Social Identification Theories SPECIFIC DIMENSIONS OF ACCULTURATIVE CHANGES, PARTICULARLY CULTURAL IDENTITY AND INTERGROUP RELATIONS DRAWS UPON LITERATURE IN SOCIAL, ETHNIC AND CROSS- CULTURAL PSYCHOLOGY APPLIED TO STUDIES OF IMMIGRANTS, SOJOURNERS AND REFUGEES
Evolves from theories of social cognition Deals with the ways people perceive/think about themselves and others How people process information about their own group (in-group) and other groups (out-groups) Ethnic and cultural identity forms the core of the conceptual frameworks, links self-definition to group membership Intergroup processes/dynamics also considered
Guided by cognitive influence in modern psychology Theories focus on internal mental processes (rather than external, observable behaviors) Focus on how groups see each other; how prejudice arises; why people leave certain groups and not others; how group membership affects self-esteem Special attention is given to perceptions, attributions, expectations, attitudes and values held and expressed at the group level
Acculturating individuals must consider: “Who am I?”-references shifting ethnic, culturaland/or national identities “How do members of my group relate to other groups?”-concerns emergent intergroup attitudesand perceptions.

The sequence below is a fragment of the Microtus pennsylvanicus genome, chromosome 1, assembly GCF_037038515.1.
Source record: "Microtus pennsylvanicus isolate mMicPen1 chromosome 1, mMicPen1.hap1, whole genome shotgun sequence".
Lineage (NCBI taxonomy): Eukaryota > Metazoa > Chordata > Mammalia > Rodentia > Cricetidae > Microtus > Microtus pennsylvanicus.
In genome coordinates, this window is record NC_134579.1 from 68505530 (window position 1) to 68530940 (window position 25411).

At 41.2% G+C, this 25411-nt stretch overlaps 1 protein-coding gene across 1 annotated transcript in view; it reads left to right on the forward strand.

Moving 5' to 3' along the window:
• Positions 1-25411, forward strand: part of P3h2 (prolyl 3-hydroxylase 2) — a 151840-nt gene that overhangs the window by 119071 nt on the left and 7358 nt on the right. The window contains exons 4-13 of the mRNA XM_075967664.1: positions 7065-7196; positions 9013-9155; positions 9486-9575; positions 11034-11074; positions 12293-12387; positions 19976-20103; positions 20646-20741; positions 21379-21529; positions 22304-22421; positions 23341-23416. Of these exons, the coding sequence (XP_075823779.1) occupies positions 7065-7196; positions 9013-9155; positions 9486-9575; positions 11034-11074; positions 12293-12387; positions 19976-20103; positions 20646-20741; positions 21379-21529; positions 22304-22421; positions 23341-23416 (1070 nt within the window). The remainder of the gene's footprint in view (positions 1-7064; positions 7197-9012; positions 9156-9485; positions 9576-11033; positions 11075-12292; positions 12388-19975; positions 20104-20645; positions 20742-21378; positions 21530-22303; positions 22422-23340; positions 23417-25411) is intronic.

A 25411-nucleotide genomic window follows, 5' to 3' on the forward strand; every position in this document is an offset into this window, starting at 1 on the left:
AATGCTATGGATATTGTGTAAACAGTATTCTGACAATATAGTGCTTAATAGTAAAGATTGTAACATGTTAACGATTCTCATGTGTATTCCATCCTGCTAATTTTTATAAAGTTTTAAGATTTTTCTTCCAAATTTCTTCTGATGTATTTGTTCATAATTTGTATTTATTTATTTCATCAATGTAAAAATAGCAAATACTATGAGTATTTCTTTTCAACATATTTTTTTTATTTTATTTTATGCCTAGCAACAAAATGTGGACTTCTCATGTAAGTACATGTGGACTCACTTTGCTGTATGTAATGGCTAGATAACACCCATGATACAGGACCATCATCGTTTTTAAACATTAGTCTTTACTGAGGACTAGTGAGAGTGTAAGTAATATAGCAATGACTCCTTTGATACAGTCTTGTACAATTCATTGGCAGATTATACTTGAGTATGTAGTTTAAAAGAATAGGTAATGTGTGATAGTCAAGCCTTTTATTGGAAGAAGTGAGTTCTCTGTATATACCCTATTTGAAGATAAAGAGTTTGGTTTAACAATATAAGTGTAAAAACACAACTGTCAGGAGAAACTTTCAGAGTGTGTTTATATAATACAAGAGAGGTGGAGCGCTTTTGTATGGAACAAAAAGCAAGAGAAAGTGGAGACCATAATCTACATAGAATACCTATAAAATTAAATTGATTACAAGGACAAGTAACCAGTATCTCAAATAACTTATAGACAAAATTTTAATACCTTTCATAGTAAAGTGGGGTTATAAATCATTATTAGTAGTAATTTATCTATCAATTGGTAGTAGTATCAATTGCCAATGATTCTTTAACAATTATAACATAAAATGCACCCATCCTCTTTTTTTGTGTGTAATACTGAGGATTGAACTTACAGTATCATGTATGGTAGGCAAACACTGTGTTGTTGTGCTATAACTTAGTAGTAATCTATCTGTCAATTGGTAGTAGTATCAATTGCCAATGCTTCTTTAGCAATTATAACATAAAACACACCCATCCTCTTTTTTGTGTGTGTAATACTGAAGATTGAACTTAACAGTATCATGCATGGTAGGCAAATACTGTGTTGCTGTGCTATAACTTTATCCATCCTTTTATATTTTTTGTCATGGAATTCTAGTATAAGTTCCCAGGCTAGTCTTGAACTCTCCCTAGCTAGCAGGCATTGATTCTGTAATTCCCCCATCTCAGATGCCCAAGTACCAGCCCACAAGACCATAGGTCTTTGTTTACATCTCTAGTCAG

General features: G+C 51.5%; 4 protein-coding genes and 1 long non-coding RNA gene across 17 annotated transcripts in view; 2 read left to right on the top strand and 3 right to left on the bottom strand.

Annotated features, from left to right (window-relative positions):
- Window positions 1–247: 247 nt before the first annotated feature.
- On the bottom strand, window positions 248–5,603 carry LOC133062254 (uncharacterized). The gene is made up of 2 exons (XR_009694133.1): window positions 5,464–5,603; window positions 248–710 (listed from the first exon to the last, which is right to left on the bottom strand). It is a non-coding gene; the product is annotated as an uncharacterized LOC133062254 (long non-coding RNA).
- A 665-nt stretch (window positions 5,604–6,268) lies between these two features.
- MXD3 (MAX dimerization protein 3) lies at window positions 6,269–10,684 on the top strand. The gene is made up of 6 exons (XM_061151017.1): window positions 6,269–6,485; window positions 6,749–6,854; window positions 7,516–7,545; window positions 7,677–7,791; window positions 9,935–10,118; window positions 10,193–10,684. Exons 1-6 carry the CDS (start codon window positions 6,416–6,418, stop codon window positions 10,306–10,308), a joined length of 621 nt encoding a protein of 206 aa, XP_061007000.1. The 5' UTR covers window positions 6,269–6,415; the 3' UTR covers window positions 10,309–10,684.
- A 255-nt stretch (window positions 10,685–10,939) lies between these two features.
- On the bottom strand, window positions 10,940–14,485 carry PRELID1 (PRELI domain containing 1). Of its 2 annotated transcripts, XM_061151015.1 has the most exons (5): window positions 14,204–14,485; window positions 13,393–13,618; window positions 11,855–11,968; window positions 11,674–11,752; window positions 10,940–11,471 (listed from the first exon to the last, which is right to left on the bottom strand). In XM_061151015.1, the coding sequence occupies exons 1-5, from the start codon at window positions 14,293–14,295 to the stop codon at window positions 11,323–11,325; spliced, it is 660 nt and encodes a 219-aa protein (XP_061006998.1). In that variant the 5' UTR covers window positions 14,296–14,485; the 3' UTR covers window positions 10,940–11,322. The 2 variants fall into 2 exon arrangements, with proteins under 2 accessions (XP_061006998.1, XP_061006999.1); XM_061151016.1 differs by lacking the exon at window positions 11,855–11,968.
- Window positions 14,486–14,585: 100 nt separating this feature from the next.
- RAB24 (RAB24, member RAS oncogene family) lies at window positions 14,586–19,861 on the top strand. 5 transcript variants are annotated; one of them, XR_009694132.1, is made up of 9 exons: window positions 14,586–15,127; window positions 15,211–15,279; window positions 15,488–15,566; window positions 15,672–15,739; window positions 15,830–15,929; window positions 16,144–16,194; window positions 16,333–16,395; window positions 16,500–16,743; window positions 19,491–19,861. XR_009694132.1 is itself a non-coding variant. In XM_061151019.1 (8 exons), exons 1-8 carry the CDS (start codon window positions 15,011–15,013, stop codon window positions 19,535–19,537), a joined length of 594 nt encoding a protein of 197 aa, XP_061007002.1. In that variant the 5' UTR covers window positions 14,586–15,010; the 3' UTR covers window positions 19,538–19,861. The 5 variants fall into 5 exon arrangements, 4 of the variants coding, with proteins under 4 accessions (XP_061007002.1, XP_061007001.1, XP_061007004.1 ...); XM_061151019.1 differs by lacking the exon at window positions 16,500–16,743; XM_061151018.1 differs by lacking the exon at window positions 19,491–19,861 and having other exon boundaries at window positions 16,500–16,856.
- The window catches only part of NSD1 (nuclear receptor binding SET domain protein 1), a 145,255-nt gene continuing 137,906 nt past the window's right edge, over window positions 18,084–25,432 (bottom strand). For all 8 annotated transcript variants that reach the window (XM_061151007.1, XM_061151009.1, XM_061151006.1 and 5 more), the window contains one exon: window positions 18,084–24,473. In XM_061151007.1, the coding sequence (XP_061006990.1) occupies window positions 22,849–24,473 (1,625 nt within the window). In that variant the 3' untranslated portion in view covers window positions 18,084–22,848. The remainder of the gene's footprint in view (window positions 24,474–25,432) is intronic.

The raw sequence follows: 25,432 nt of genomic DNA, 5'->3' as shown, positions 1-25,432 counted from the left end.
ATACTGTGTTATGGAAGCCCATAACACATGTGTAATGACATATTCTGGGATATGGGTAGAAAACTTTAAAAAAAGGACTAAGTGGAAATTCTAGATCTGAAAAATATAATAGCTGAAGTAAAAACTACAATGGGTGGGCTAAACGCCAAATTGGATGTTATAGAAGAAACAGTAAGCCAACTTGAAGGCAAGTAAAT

Theoretical Perspectives Acculturation models and measurements-influenced by personality theory and focuses on thestructure and content of cognitions about self. Social Identity Theory (SIT)-emerged from contemporary social psychologyhighlighting significance of group membership forindividual identity, and the role of socialcategorization and social comparison in relation toself-esteem.
Acculturation and Identity Cultural identification involves the recognition, categorization or self- identification of oneself as a member of an ethnocultural group, and includes a sense of pride and a positive evaluation of one‟s group Broad concept of identification in acculturation literature includes study of attitudes, values and even behaviors
Acculturation and Identity (cont.) Focuses specifically on broad identity changes that occur as a result of intercultural contact between individuals from different societies In balance model of acculturation, biculturalism is seen as middle-ground between assimilation and separatism (has replaced unidirectional model where immigrants/refugees were regarded as having to choose between identification with either heritage or contact cultures); many measurements rely on this approach despite some weaknesses